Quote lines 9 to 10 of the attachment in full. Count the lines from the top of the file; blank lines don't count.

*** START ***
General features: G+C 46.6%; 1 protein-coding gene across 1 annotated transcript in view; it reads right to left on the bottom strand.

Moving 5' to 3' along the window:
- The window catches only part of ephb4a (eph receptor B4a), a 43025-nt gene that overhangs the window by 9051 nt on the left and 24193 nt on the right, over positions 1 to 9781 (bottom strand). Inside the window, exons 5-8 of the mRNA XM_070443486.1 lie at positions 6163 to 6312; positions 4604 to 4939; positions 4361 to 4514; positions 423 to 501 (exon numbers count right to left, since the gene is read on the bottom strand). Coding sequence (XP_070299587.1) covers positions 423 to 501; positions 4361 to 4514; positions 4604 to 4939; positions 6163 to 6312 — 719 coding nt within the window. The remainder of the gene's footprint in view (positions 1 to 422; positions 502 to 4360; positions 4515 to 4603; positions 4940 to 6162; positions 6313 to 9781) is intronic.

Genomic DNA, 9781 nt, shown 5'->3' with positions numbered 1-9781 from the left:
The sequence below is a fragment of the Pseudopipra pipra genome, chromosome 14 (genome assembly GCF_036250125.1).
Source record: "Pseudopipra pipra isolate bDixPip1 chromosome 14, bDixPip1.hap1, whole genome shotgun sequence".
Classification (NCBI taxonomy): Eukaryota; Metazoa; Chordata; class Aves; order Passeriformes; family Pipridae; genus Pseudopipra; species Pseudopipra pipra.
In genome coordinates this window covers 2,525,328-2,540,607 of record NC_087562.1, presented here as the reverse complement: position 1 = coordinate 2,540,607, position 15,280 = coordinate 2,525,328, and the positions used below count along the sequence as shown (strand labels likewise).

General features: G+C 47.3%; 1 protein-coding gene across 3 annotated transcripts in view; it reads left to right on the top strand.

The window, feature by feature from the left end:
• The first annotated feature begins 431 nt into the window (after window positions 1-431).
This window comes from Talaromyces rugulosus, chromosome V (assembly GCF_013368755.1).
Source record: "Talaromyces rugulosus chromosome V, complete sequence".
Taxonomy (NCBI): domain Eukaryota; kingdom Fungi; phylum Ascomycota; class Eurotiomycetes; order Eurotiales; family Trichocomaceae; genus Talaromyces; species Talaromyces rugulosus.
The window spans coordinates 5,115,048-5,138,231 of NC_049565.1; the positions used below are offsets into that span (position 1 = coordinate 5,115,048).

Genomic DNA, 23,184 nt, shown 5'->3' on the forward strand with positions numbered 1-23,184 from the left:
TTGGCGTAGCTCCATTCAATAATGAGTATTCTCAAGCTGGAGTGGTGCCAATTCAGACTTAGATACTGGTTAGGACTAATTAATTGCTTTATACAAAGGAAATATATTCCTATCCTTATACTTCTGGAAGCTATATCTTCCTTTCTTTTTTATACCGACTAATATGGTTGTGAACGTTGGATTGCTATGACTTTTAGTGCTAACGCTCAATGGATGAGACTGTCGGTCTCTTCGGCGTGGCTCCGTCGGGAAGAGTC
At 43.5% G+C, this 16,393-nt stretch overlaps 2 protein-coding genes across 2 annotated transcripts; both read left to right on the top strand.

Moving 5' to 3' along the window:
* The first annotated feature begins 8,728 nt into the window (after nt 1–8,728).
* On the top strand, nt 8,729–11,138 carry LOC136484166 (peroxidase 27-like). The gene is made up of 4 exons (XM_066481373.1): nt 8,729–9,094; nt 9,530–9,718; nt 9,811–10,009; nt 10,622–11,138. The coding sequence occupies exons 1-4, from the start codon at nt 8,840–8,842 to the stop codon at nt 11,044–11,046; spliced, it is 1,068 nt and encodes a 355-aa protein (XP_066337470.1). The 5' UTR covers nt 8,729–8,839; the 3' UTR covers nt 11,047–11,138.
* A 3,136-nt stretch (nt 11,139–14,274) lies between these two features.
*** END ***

General features: G+C 47.3%; 1 protein-coding gene across 3 annotated transcripts in view; it reads left to right on the top strand.

The window, feature by feature from the left end: